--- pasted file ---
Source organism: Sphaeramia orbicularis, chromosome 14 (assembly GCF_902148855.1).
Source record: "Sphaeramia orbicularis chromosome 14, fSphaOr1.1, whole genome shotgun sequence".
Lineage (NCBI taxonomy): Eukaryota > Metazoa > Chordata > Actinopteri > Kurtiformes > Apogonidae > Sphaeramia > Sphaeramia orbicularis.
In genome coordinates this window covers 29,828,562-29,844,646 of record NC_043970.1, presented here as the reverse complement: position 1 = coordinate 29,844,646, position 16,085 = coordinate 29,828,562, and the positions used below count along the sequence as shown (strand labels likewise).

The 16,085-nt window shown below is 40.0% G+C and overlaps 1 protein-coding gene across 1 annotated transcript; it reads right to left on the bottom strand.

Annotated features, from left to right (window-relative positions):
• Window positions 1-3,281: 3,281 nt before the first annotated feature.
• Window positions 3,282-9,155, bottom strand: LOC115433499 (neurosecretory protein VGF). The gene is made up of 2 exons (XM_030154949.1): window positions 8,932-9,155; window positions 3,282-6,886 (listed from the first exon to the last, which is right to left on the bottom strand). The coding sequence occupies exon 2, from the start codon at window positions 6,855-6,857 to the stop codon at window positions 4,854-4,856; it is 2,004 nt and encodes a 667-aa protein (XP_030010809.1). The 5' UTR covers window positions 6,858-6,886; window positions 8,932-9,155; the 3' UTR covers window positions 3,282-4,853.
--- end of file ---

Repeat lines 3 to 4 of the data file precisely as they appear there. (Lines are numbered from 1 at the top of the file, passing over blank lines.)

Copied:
Lineage (NCBI taxonomy): Eukaryota > Metazoa > Chordata > Actinopteri > Kurtiformes > Apogonidae > Sphaeramia > Sphaeramia orbicularis.
In genome coordinates this window covers 29,828,562-29,844,646 of record NC_043970.1, presented here as the reverse complement: position 1 = coordinate 29,844,646, position 16,085 = coordinate 29,828,562, and the positions used below count along the sequence as shown (strand labels likewise).